I've used iOS kill switch (or android trustkiller) to monitor SSL traffic that's pinned..... It's a bit fiddly but seems to work ok.
One of the highlights of the QCon software development conference in London last week was Stevie Graham's presentation on reverse-engineering mobile banking apps. "Who's ever wanted a banking API?" Graham asked his audience, mainly developers and including numerous attendees with the names of well-known banks on their badges. …
So Stevie's problem is that if all the banks expose a standard API, there is no reason for his app to exist. Sorry Stevie.
Oh, and I am in this business, and it is looking like the banks will not be dis-intermediated by this as described. It's worse. They'll lose the piles of cash they've made by controlling the channel. And if that happens, then someone else will need to pay. Probably us.
Then people will see that push payments are intrinsically safer, and therefore less risky, and therefore cheaper, than pull payments. Cue Visa and Mastercard's business exiting stage left, followed swiftly by all those payment providers and probably a bunch of banks. Part of me is pleased.
OSS wisdom would suggest the monoculture approach is safer - the many eyes hypothesis. Then heartbleed happened.
Trouble is that comes up against the vulnerability and risks of a monoculture - crack 1 api you've cracked every customer who uses it. The rewards go from compelling for 1 banks customers to irresistible for every banks customers.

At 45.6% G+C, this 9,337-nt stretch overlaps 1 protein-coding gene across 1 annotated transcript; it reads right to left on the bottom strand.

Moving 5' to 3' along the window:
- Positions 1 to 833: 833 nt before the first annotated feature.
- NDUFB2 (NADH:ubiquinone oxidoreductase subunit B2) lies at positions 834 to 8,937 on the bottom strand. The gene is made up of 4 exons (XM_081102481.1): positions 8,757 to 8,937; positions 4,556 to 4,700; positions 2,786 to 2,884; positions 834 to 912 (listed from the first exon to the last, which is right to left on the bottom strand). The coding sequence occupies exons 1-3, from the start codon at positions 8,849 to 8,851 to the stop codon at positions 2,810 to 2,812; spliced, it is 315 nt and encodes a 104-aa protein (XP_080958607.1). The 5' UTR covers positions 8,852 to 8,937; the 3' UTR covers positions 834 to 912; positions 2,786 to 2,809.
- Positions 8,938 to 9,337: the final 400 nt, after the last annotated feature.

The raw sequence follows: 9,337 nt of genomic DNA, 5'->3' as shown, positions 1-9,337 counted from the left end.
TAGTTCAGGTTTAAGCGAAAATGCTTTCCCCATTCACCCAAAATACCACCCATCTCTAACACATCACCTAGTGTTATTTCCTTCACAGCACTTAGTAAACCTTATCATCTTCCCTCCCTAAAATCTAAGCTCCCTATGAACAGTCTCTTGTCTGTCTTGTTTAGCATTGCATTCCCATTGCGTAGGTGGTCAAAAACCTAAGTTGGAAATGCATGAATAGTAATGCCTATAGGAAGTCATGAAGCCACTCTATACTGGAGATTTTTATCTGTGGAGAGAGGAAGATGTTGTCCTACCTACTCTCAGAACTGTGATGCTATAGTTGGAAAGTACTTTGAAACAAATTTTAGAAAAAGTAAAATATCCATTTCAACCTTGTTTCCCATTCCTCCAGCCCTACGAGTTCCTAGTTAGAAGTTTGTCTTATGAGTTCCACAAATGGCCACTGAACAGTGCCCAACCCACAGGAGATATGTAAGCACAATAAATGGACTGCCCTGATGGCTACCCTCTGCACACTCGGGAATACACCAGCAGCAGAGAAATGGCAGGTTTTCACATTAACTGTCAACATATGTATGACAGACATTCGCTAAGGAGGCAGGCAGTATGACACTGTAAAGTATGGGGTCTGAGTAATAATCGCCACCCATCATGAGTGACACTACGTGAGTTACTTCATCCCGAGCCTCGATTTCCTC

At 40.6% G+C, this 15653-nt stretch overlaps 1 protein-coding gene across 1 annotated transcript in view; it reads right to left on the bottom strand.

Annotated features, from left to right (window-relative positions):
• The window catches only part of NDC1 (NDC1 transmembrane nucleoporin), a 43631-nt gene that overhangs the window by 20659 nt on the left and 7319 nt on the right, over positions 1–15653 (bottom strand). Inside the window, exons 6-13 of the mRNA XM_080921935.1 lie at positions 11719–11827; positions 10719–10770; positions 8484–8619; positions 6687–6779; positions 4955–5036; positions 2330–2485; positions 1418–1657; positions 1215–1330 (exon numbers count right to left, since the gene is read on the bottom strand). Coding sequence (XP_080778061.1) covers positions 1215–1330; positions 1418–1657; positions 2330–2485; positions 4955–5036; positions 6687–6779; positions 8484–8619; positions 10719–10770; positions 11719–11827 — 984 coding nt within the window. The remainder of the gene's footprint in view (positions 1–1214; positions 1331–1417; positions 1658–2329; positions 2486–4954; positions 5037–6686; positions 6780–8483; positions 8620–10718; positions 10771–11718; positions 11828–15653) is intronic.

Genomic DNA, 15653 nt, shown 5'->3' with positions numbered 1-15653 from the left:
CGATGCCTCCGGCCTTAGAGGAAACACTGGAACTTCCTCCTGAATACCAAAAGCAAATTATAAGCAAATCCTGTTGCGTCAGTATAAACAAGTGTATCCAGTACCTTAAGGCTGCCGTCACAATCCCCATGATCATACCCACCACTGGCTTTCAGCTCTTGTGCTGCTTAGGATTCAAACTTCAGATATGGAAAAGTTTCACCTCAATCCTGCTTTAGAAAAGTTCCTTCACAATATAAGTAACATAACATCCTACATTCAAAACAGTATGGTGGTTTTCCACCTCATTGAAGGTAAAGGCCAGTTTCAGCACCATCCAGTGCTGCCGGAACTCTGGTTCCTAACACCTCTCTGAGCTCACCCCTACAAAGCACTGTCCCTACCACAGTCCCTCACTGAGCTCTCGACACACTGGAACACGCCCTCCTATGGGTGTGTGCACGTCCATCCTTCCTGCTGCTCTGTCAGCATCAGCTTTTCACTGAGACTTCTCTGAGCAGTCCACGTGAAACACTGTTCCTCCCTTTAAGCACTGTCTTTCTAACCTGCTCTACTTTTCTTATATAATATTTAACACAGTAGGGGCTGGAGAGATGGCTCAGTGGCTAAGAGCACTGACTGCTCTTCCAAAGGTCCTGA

Which one is safer? Flip a coin.
API monoculture isn't what is described though, at least not in the openSSL sense.
Heartbleed was two flaws; a stupidly designed API call and a buggy implementation of it. The stupid design was to allow the caller to independently mention the size of the buffer and the amount of data to read when it should have derived one of those pieces from the other. But the stupid design only matters because of the implementation bug whereby the server failed to validate that an untrustworthy client could manipulate those numbers to read additional information from memory.
Unless I misread the article, all that is proposed is a common API that each bank would independently evaluate the best way of implementing. So if the design was flawed, some banks would be caught pants down and others would return an error.
It's more similar to ART vs Dalvik vs Oracle implementations of the same method calls (but no points for guessing which of those would have the crap security implementation)
Banks have just been given the green light to remove the human element from some aspects of the customer experience. If you need general advice you will be directed to a web site or deal with a multiple choice phone system. Its part of a cost cutting exercise apparently and shows that the banks don't value you they value your money (or debt).
WTF is *any* third party doing with access to my bank account?
Here's how a transaction works. You, the party of the first part, asks me, the party of the second part, to pay you a sum of money in return for specified goods and services. I, the party of the second part, authorise my bank, the party of the third part, to transfer money to you, the party of the first part.
That's it. You, the party of the first part, may not, under any circumstance, involve yourself with my bank, the party of the third part, without first and on every occasion requiring my (the party of the second part) permission *given to the bank (the party of the third part)*
Sanity clause? Don't be silly, everybody knows there's no sanity clause.
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